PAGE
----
This novel takes place in the undetermined future where a person doesn't need to die in order to be an organ donor and children can be aborted from age 13-18. In this future, abortions are outlawed but a new solution exists where teens (whether unwanted or merely troublemakers) can be "unwound" and every piece of them (limbs, muscles, organs, etc) becomes an item that can be transplanted. The order to be "unwound" can be determined at any age but it won't take place until they reach 13 and once the order is signed, there's no going back. Children who are unwanted from birth can also be "storked" where the mother leaves the baby on someone's doorstep and legally becomes the home owner's property. While being unwound sounds undesirable for a teen, certain teens are led to believe it is an honor to be unwound. These teens are called "tithes."
That's just the background for the novel. The story shifts through different third person points-of-views, but it mainly focuses on Connor, Risa, and Lev. Connor was a troublemaker sent to be unwound, Risa belonged to a State Home and had more potential as body pieces than one whole, and Lev was a tithe. Their paths cross when Connor goes AWOL before he can be sent to the Harvest Camp (where teens are unwound). As he runs from the cops, he takes Lev hostage and causes a bus to crash, therefore freeing Risa from the journey to the Harvest Camp. It then becomes a desperate journey to stay alive. Along the way they meet many characters who help them survive, discover that being tithed isn't such an honor, and that receiving an unwound body part also means you receive the unwound teen.
This novel is interesting, very thought provoking even though I don't really see this coming true. It has a unique concept but one thing I question is how a person could honestly support the idea of unwinding? Even though the person is "still alive," unwinding still theoretically kills another person. How can the world support condemning one person to "death" to help the needs of other people? Sure it is better to help ten people at the loss of one, but not when the one is an unwilling and unnecessary victim. It'd be one thing if the person was already dead, but to "kill" them is a completely different idea. Also, to do it when they're already developed into a living breathing person with hopes of a future is just cruel. At the same time the novel said people stopped trying to cure because they could merely replace, which almost seems counter-productive since the diseases still exist. Those, though, are just my reactions to this future.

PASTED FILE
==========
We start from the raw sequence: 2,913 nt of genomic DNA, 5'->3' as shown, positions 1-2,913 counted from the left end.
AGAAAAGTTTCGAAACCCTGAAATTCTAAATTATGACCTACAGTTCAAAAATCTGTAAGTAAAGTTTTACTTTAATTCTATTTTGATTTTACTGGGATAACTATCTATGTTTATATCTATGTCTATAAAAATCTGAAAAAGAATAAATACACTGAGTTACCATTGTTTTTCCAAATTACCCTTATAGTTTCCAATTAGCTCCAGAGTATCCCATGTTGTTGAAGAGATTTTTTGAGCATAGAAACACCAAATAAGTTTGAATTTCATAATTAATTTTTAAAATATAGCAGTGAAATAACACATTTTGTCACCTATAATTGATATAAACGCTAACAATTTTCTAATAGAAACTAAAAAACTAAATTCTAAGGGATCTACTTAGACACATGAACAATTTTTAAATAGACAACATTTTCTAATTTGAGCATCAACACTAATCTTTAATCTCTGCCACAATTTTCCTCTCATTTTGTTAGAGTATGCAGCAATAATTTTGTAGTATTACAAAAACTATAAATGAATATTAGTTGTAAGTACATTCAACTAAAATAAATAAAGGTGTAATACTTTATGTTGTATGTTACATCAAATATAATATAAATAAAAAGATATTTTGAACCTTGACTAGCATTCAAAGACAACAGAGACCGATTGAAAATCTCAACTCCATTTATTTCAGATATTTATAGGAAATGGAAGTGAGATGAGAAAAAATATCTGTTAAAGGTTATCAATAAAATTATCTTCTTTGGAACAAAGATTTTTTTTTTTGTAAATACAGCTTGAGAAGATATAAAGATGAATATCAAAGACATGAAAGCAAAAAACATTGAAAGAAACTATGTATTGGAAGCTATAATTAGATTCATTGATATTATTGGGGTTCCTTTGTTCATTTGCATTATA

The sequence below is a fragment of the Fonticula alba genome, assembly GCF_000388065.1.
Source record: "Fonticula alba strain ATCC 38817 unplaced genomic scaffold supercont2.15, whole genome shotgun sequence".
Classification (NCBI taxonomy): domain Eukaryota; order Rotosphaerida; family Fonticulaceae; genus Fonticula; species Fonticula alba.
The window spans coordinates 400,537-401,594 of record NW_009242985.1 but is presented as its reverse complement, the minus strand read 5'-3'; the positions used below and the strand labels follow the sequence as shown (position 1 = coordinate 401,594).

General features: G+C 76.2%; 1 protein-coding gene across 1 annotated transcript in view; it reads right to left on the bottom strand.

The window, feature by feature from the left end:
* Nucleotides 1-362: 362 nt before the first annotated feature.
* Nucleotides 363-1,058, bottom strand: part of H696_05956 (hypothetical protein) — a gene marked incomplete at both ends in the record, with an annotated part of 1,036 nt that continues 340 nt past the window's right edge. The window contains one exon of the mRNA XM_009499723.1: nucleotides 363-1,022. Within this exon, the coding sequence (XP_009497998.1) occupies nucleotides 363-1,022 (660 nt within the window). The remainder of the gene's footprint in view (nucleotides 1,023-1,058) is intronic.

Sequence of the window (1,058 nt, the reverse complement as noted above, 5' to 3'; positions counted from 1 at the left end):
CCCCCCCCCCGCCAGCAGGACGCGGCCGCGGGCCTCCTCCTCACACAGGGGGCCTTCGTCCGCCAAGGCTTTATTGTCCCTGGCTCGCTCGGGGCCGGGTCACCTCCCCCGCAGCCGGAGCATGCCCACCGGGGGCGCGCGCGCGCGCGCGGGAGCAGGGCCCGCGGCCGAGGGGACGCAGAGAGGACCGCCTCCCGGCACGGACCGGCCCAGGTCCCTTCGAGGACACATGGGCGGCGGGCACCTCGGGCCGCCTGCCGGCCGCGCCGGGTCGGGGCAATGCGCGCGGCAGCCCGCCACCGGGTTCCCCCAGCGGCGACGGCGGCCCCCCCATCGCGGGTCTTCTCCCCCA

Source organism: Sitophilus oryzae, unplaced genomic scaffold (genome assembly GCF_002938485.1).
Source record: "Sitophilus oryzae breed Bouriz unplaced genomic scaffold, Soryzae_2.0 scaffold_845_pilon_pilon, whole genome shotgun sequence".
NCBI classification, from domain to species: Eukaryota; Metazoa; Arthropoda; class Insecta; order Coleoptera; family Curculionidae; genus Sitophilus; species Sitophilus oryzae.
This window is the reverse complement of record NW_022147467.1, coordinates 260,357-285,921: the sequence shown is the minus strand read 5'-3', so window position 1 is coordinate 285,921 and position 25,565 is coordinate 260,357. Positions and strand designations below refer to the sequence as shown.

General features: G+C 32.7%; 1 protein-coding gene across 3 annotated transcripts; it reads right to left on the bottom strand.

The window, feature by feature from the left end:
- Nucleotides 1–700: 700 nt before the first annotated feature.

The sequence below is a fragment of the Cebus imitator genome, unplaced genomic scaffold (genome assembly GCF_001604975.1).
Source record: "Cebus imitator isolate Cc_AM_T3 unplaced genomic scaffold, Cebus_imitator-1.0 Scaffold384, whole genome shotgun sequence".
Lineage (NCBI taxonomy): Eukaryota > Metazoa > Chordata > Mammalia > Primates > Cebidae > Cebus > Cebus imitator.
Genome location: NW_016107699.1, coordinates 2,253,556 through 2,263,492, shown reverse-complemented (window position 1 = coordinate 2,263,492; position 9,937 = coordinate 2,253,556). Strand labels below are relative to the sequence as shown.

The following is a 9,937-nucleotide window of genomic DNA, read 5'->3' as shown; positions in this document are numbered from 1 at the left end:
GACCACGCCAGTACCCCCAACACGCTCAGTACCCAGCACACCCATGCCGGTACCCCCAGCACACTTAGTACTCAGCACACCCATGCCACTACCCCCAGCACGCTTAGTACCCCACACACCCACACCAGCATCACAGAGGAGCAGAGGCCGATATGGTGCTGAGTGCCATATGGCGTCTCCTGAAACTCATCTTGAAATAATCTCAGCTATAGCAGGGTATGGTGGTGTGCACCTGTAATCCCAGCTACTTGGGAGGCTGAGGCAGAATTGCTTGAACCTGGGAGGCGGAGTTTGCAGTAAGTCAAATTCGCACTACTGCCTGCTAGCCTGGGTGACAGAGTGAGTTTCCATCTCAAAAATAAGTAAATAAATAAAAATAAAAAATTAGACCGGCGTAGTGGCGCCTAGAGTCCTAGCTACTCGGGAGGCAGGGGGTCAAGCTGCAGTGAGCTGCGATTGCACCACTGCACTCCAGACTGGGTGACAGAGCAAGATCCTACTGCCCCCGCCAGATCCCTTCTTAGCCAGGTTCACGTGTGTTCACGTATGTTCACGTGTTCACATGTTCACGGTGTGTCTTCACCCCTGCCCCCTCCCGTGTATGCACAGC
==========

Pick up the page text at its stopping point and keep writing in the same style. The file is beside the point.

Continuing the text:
In terms of the actual story, there are a lot of interesting characters presented. Cy-Fi does a great job of showing the affect an unwound body part has on the recipient. The Admiral is also a great character for the compassion he shows for the "unwinds." Roland also presents a nice antagonist for Connor. The story does drag at certain points, but it is, nonetheless, interesting. As a reader I wasn't overly impressed, but it did get me thinking so I guess that's a good thing.